Five Questions with Mark Milford from Balke Brown Transwestern
At Atomicdust, we’re lucky to partner with brilliant business owners and marketing professionals. Our clients and partners span various industries — from healthcare, to restaurants, to professional services and consumer goods — and with each project, we learn as much from them as (we hope) they do from us.
This month, we talked to Mark Milford, Associate Vice President of Residential Management at Balke Brown Transwestern. Mark is responsible for marketing and leasing many of the firm’s multifamily residential spaces in St. Louis. We first got to know Mark in 2013 when we created the brand identity for Cortona at Forest Park. More recently, we’ve been working with Mark on launching the new Encore at Forest Park, and 2B Residential, the newly launched residential services division of Balke Brown. (Stay tuned for more on both of those projects!)
How do you approach marketing? What’s your marketing philosophy?
My marketing philosophy is to always make a great first impression. There are so many possible initial points of contact with our customers – from them reading one of our ads to finding us in online search results, or possibly just driving past our location. We want to look good from every angle, online and offline, so that no matter what direction our customers come from they like what they see.
What’s even more important than great visuals and strong messaging is having a great team that genuinely cares about the customer. Your team should be dedicated to giving customers a stellar first impression and then maintaining that relationship throughout the buying process.
What has been your most successful or favorite marketing effort? Why do you think it was successful / a favorite?
My favorite marketing effort was throwing the big public launch party for our new apartment community, Cortona at Forest Park, that honored other local businesses as well. It was a great opportunity for the public to experience our product without any pressure to buy whatsoever.
Partnering with a local magazine and PR firm, we had a big launch that included food vendors, DJs, a photobooth and much more. It was a light-hearted affair, celebrating others’ hard work while also introducing a new apartment community. We had more than 700 people attend, and it generated some excitement around the project.
On the flip side, what is the biggest risk you’ve taken? What did you learn from it?
Our biggest marketing risk was joining every social media channel available when we launched – but without a plan for how to implement a content strategy for each channel. With a limited budget, we couldn’t hire an agency. We still thought that since social media was “free” and “simple” that we could master it in-house in no time.
But, boy, were we wrong. We didn’t seek out the right tools and started neglecting most of our channels within a few weeks. We thought that casting a wide net would be the best approach, but we could barely keep up with even the most important social media channels or our own website.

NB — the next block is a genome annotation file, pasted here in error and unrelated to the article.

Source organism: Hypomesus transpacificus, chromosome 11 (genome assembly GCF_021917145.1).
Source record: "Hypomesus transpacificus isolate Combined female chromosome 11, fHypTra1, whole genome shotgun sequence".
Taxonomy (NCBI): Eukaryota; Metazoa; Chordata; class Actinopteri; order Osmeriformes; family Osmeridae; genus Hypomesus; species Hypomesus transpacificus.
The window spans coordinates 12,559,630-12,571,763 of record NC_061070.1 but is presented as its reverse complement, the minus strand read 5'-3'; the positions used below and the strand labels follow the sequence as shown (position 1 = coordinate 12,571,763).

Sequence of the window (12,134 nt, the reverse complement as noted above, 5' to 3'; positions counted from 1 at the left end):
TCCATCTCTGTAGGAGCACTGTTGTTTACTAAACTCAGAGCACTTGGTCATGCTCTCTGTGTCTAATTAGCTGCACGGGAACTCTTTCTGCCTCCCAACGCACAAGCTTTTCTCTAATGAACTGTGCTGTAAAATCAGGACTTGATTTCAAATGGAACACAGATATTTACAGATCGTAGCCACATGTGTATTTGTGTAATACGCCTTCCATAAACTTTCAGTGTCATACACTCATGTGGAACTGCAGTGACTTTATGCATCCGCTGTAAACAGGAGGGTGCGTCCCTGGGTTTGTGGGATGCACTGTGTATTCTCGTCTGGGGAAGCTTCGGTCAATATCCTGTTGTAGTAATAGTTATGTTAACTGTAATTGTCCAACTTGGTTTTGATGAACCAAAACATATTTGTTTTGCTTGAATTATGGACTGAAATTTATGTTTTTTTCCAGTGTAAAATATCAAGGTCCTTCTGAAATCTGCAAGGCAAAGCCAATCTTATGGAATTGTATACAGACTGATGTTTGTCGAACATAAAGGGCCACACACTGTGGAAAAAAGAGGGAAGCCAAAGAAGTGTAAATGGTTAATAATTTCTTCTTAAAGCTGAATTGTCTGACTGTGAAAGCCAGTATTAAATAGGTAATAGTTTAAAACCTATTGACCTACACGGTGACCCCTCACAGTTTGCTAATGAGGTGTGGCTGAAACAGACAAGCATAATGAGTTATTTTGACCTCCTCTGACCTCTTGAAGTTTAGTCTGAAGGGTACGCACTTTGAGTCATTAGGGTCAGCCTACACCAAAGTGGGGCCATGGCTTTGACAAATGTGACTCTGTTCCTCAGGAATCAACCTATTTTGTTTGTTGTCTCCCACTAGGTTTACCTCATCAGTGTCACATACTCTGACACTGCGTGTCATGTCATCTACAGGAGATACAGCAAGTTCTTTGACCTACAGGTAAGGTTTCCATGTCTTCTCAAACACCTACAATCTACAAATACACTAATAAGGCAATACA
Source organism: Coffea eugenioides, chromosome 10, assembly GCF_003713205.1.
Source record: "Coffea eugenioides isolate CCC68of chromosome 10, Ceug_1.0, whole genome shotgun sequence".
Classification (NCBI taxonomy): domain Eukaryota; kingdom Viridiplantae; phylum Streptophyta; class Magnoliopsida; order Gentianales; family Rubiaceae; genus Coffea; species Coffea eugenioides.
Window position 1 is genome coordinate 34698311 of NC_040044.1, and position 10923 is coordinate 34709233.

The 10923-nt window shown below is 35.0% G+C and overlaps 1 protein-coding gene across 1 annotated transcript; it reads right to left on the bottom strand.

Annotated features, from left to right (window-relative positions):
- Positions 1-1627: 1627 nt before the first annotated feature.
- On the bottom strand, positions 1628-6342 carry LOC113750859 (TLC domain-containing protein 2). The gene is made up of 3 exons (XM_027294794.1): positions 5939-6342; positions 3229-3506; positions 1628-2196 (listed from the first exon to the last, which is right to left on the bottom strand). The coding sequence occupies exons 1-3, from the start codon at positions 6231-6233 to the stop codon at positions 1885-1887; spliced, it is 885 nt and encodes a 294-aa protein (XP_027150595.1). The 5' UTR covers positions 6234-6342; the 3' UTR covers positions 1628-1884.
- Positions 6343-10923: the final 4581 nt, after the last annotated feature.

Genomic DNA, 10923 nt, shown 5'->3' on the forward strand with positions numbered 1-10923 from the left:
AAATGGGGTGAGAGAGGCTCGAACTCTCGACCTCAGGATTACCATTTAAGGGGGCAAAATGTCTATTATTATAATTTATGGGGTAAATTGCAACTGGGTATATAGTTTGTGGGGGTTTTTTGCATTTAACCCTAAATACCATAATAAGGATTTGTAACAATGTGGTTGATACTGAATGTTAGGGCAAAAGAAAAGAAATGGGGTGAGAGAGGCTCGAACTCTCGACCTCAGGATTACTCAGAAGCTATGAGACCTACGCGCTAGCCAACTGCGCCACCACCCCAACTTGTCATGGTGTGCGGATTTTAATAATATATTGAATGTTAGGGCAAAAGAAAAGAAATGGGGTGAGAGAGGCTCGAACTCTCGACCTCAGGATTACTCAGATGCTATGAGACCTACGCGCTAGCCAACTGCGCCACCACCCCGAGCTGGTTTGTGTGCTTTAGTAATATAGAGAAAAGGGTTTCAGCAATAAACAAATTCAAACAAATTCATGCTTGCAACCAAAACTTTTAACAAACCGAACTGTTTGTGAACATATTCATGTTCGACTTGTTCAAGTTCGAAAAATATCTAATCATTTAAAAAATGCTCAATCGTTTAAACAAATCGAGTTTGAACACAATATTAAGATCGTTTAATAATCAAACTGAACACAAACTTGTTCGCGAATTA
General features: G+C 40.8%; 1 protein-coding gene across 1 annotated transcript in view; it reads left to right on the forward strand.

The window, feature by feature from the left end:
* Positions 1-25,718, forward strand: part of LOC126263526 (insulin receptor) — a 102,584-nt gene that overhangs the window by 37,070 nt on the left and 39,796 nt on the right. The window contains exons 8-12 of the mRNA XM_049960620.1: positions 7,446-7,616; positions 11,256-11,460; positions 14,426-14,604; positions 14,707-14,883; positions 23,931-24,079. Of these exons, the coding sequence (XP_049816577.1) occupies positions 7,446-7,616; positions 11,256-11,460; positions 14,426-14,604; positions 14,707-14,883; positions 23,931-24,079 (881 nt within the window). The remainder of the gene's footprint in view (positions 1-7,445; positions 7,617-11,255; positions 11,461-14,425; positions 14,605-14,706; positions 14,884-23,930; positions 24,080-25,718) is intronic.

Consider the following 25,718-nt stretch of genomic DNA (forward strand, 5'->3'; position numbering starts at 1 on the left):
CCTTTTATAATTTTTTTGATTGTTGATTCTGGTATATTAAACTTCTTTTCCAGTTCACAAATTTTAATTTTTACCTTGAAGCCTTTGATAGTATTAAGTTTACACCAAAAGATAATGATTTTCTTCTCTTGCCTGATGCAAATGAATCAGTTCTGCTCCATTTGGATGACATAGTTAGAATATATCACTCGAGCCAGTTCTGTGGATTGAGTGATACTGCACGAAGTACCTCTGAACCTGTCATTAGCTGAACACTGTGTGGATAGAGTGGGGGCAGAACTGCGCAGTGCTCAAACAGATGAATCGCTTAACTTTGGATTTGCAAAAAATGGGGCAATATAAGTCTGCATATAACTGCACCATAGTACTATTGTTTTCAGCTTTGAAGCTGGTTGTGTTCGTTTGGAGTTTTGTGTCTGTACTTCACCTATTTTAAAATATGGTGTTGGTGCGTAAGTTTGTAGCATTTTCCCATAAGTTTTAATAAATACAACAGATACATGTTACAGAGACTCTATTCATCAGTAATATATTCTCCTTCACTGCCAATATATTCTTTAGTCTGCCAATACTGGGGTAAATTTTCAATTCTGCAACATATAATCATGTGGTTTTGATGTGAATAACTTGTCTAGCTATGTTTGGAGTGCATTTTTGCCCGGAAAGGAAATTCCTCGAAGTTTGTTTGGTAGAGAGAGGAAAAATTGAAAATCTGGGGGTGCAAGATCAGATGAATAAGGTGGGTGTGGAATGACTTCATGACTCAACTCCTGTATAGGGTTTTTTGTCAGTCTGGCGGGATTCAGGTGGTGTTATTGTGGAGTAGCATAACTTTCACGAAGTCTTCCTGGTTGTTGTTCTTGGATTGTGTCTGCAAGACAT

We learned quickly that we are more successful when we narrow our focus and do a few things well, instead of trying to do everything under the sun and seeing what sticks.
What do you think is the most significant marketing challenge facing your industry today?
The biggest marketing challenge facing our industry is reputation management. While it can be difficult to get your biggest fans to leave you rave reviews online, it’s very easy for someone to use the internet to complain about you.
We strive to be the most competent and professional company we can be, and provide top-notch service to our customers. But unfortunately, there are people who never give us a second look because they read one bad review, parts of which may be exaggerated or, at worst, untrue.
It can be challenging to read and respond to reviews in a timely and appropriate manner, especially with multiple locations and team members. It can be even more difficult to not let the review dishearten you or to resist the urge to get into a public argument with the reviewer.
Instead, we always take the high road when responding to negative reviews, and try our best to remind the large majority of customers who have had good experiences living with us to leave reviews, too. We know we can’t avoid bad reviews, but we strive to have the online commentary reflect our real-world reputation, which is overwhelmingly positive.
What is the most helpful business book or resource you’ve come across?
Marketing Profs’ free email newsletter has been a great learning tool for me. Every day, I get a curated list of three or four helpful articles, infographics or white papers that talk about all things digital marketing. I have learned so much from these little snippets each day, and it only takes me 5-10 minutes to read up on the latest trends, tips and tricks.
I have no formal training or schooling in marketing, but after a year or two of reading up on these marketing trends, I feel like I have a good working knowledge of online marketing. Even though they don’t cater to my industry specifically, I read every article through the lens of apartment and real estate marketing. I’ve learned that most marketing tips can be universally applied to most industries.